Including Capital Costs in Network Design Analysis

September 22nd, 2010 11:42 am Category: Network Design, Profit Network, by: Gene Ramsay

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When making infrastructure planning decisions regarding adding new facilities, or adding capacity to existing facilities, you will want to take into account a variety of facility costs to ensure you make the right decisions.  These costs include…

  • variable cost, dependent on the volume through the facility
  • operating fixed cost, to cover costs such as taxes, security, leases, etc.
  • depreciation,  based on the life of the equipment, and
  • cost of the capital used to construct / purchase the facility

In an optimization model you can capture all of these costs separately, or perhaps you will want to consider the fixed costs as a “lump sum”.

Here are two ways that you could build the cost of capital into the decision-making process:

  • Add a Capital Recovery Cost to the objective function, to reflect the cost of the capital required to build or expand a facility.  One way to do this is the approach used in the Microsoft Excel PMT function, which asks for four inputs to the calculation of recovery cost for a time period:
    • capital cost of the asset to be added, e.g. a plant, production line, distribution facility, waste water treatment facility, etc.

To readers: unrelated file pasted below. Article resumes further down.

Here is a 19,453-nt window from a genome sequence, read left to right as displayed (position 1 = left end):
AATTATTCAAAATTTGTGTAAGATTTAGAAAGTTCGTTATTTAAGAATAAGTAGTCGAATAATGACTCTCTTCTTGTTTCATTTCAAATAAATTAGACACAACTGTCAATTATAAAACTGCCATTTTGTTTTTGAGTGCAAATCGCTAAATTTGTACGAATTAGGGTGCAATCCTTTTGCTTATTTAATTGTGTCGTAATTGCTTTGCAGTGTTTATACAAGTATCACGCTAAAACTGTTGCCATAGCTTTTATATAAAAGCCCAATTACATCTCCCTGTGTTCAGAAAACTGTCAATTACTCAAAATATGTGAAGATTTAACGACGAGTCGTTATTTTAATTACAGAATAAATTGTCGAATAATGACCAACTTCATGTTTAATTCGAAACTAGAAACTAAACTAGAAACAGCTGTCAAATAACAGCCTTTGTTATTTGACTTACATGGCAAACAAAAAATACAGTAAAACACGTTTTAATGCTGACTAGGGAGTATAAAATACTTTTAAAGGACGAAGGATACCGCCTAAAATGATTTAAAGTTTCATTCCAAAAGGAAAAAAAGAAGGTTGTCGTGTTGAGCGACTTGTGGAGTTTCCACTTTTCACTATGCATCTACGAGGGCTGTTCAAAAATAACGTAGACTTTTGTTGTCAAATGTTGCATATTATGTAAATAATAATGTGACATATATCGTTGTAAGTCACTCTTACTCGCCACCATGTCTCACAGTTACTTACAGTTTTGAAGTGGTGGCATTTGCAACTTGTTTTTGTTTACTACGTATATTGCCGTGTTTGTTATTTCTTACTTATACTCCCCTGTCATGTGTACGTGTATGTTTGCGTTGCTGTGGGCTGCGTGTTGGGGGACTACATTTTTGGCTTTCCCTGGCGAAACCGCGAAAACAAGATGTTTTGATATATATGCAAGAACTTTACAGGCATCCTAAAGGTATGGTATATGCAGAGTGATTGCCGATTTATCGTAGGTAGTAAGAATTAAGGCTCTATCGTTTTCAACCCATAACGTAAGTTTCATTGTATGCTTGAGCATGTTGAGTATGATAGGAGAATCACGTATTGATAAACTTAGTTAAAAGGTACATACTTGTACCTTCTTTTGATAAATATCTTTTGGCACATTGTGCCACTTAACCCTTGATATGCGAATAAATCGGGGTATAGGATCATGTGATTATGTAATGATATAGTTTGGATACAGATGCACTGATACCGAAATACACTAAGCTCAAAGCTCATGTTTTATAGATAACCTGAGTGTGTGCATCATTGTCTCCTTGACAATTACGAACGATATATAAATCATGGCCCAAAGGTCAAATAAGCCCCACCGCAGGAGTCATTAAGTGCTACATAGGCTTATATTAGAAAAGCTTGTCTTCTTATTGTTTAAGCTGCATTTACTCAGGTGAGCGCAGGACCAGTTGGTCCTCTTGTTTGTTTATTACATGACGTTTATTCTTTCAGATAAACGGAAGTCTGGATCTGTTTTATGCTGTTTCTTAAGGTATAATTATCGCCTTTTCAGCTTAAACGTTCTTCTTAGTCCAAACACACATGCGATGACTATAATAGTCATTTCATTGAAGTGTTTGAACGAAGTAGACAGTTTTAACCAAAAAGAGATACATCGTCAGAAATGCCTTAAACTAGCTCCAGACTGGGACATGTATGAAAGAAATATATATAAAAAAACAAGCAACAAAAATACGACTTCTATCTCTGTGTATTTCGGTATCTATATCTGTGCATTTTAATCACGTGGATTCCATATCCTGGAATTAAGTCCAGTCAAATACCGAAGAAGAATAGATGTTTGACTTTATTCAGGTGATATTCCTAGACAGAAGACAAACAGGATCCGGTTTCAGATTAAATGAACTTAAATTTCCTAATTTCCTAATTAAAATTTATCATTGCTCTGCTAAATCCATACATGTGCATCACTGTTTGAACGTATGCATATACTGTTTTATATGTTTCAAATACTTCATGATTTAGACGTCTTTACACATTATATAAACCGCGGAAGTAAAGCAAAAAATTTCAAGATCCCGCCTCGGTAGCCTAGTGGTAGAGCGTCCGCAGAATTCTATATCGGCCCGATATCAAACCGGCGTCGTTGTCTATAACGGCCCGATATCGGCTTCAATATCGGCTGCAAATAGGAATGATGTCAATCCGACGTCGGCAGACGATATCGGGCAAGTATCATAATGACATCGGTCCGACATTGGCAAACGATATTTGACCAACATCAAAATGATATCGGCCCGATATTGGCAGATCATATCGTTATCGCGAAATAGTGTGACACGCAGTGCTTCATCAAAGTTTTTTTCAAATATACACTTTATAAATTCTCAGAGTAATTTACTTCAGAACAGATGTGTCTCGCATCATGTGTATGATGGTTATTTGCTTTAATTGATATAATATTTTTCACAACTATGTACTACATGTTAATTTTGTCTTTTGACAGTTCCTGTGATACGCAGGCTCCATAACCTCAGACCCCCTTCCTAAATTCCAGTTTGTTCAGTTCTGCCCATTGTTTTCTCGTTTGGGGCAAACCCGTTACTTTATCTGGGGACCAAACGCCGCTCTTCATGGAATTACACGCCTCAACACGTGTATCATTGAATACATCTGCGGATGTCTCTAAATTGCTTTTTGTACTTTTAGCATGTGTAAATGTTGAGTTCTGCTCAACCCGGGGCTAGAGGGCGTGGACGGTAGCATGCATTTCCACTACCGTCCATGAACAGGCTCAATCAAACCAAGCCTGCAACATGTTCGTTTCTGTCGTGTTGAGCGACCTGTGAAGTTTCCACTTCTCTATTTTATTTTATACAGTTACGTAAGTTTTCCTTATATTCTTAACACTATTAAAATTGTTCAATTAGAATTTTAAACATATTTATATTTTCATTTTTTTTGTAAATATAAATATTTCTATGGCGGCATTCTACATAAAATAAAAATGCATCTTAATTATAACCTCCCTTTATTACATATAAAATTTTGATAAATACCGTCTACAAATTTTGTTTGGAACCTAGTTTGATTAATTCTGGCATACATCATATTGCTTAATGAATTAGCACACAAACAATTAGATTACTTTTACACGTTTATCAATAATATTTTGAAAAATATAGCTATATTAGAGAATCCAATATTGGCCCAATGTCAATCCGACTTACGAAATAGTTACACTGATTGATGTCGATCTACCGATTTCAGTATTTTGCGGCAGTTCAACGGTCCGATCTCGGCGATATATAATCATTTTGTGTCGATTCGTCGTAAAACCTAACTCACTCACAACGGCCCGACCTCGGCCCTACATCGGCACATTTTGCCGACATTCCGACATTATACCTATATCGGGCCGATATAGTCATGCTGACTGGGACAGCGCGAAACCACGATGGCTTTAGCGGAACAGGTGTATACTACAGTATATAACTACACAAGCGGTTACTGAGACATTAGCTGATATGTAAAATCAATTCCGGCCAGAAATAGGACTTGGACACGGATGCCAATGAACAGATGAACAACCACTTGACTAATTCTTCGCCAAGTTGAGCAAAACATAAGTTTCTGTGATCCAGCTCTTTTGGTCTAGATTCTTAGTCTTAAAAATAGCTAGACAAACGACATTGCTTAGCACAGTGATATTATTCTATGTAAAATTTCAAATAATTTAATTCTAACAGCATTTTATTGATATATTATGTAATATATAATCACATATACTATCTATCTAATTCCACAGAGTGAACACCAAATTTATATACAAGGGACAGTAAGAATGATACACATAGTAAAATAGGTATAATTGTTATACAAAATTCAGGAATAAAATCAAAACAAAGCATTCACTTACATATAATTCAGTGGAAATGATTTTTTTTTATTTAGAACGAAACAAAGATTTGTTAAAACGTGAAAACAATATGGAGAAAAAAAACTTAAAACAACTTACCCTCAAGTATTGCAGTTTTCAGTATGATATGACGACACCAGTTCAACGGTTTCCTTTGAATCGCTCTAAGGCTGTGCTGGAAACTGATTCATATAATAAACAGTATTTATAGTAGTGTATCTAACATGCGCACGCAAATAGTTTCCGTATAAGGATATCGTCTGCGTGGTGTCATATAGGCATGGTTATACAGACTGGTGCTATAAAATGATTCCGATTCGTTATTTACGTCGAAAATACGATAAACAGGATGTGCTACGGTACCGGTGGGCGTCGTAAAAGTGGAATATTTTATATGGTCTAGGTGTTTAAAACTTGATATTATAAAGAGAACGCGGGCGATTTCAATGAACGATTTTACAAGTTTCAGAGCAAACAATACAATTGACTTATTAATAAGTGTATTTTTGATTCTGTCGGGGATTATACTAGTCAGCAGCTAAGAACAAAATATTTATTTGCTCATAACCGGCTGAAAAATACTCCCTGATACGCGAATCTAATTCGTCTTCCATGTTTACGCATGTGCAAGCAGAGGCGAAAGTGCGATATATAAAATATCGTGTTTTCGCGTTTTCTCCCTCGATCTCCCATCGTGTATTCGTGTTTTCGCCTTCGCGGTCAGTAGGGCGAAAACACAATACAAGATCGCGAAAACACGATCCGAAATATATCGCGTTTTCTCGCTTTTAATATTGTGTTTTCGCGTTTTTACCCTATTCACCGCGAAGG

• useful life of the asset  – the entry here for the number of time periods should be consistent with the frequency of time in your model
    • salvage value at the end of the asset’s used useful life, if any
    • capital cost charge (interest) rate to be charged in each time period – again, the entry here should be consistent with the frequency of time in your model.  (This number could be annual, monthly, or based on another frequency, depending on how you have defined your model.)

The Capital Recovery Charge can be thought of as a loan repayment for the amount of capital required in purchase and install the facility.  Excel has help files describing the details of the PMT function, so we will go into more detail here.

  • Use Economic Profit as the objective of the model, or as a measure that you use to compare alternative solutions.  Economic Profit is your standard accounting profit, less the opportunity cost of capital invested in the business.  The opportunity cost is the return that the company would have been able earn if it had invested in the next best alternative project.  For instance, if you consider a future alternative where
    • the accounting profit for the time period (say, year) is 100, with the additional asset, but
    • the asset has a capital cost of 1000, and
    • the opportunity cost for capital is 15% per year (the company could have received a 15% return by investing the capital elsewhere) , then
    • the Economic Profit for the year is 100 – .15*1000 = -50.

If you are minimizing cost rather than maximizing profit in your model, then you can calculate Impact on Economic Profit for a given alternative, adjusting the operating costs from the model for the effective tax rate, and subtracting the capital charge.

Including the cost of capital appropriately will allow you to present a more complete analysis.

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